Get started
How to accept payments in an online store

15 November - 7 min read

Selling online is an excellent way to grow your business as it allows customers to access your store 24/7. Setting up a well-designed online store for your customers is one part of this process, but you also need a reliable payment gateway so your customers can pay easily and securely. A payment gateway is an online application service provider that authorises credit card and other payments processing. Used by a range of businesses including e-commerce retailers, online businesses and bricks and mortar companies with an online store, there is a range of payment gateways available in Australia. 


As we’ve seen throughout the COVID-19 restrictions in 2020, those businesses that can collect payments in several ways are best placed to pivot when there’s a need to change to operations quickly, which is why it’s important that businesses have the infrastructure to sell and accept payments online. In this article, we take a look at payment gateways and how these systems work.


How does a payment gateway work?

The information passed between the merchant, customer and banks are processed by a payment gateway. When you initiate a transaction, the payment gateway collects and transfers the company’s details to the customer. Throughout this process, the payment gateway effectively acts as the “middleman” allowing businesses to get paid while ensuring information is collected and shared securely between all parties. 


Generally, the payment journey on an online payment gateway follows nine steps:

  1. The customer picks their product or service and moves to the payment page.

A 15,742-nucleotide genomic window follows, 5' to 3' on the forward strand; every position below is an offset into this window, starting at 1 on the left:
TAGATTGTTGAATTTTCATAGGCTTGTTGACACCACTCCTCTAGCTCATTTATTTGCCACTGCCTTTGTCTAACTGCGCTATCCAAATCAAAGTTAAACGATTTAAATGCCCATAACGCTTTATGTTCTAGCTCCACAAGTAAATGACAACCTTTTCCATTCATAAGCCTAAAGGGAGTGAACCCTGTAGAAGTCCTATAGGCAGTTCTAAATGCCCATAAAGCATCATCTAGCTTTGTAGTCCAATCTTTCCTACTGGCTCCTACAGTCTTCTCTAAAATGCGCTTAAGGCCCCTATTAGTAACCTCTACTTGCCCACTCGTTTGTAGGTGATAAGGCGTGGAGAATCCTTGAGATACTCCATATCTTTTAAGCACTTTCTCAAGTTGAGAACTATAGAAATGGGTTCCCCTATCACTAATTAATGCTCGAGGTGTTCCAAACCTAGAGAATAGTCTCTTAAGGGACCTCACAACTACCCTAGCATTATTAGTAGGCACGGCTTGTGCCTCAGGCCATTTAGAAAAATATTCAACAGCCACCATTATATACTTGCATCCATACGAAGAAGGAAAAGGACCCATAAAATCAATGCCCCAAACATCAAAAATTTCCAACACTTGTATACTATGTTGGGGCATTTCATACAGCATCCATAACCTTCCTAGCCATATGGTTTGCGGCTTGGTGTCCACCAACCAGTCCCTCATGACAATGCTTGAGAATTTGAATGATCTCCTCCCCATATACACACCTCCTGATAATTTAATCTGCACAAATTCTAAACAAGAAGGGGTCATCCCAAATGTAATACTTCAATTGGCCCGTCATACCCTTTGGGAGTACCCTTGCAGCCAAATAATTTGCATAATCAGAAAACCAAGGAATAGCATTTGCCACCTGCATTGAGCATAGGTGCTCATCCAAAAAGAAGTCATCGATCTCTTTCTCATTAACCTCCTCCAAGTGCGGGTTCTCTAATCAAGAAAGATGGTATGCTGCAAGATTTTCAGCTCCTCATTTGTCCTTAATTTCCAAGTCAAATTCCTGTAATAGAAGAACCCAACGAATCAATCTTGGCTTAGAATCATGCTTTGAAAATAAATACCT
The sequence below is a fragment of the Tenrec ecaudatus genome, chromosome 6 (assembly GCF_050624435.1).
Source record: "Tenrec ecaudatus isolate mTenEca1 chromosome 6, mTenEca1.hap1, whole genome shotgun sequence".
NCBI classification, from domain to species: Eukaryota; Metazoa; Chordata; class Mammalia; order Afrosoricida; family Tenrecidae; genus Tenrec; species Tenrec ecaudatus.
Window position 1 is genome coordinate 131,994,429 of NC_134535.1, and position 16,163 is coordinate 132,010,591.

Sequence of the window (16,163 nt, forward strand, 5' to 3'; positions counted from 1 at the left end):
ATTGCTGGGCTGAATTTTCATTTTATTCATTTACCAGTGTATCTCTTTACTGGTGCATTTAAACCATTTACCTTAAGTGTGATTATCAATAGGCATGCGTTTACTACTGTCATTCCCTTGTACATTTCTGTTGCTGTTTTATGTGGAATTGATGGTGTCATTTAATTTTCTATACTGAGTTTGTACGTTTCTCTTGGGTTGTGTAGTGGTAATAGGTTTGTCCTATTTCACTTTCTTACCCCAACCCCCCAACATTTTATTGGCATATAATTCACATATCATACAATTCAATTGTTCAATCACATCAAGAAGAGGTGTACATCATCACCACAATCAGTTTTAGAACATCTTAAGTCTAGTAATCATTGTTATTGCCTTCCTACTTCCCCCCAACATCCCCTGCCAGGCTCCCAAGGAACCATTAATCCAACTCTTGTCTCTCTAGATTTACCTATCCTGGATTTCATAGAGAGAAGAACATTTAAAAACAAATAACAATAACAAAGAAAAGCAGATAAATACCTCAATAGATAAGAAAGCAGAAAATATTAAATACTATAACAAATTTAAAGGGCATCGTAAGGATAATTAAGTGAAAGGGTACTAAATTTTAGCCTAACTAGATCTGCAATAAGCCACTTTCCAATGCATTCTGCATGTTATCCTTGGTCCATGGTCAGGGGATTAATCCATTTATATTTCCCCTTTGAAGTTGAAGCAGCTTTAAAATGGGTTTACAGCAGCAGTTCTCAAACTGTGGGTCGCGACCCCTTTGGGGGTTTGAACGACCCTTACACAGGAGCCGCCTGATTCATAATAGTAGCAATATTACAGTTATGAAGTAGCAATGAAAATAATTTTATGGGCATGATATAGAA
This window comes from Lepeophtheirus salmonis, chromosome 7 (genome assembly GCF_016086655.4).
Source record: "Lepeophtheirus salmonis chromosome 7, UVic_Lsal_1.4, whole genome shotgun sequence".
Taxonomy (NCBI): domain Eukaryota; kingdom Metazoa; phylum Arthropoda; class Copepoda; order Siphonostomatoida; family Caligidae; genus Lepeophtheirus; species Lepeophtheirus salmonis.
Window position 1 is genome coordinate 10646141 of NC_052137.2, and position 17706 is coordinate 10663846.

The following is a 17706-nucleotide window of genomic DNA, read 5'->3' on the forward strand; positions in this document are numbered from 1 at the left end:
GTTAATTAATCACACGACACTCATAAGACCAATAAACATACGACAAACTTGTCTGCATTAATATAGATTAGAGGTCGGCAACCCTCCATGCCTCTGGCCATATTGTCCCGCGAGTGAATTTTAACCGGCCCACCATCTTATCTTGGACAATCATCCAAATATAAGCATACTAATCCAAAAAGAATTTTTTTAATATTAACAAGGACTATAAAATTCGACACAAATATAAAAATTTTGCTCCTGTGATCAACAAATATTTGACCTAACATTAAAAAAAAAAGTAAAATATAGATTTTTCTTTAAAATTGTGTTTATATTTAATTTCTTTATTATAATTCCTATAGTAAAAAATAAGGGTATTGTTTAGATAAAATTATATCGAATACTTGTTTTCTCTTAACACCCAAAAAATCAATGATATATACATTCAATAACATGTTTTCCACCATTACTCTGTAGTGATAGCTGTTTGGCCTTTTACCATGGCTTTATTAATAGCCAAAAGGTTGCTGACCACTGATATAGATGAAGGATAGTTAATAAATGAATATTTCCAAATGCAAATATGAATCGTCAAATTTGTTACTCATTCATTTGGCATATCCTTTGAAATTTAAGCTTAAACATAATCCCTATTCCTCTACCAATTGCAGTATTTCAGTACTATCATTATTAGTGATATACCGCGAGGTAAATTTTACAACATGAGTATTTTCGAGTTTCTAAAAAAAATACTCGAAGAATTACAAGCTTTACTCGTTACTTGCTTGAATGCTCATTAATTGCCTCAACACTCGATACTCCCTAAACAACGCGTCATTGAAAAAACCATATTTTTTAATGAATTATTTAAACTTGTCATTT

2. The customer enters their payment details, including credit or debit card number and the Card Verification Value (CVV) number, and it’s passed onto the payment gateway.
  3. The payment details are encrypted or tokenised, and fraud checks occur. The card data is sent to the merchant’s bank (the acquiring bank).
  4. The payment information is securely sent from the acquiring bank to the relevant credit card company (Visa, Mastercard, AmericanExpress).
  5. The credit card company performs its fraud check, and the payment data is sent to the issuing bank.
  6. Once the issuing bank has performed its fraud detection screening, the transaction is authorised, and the approved or declined payment is sent back to the card schemes and the merchant.
  7. The merchant’s bank sends an approval or declined message to the payment gateway, and the message is transferred to the merchant. If it’s approved, the business collects payment from the customer’s bank, and it’s deposited into your merchant account. 
  8. The payment is then deposited to the business’s bank account (settlement). The timeline for settlement will depend on the agreement you have with your online payment gateway provider. 
  9. Once this process is complete, the customer will either see a payment confirmation or be asked to enter alternative payment details (if the payment was declined).

Choosing a payment gateway

If you’re taking payments online, your business needs a secure and reliable online payment gateway. Australia is home to many technology companies that focus on payments alone. However, you can realise more value from the technology in your business by ensuring it integrates with other solutions. These solutions include alternative payment methods and financing options, stock management systems, shopping cart integrations and fraud detection.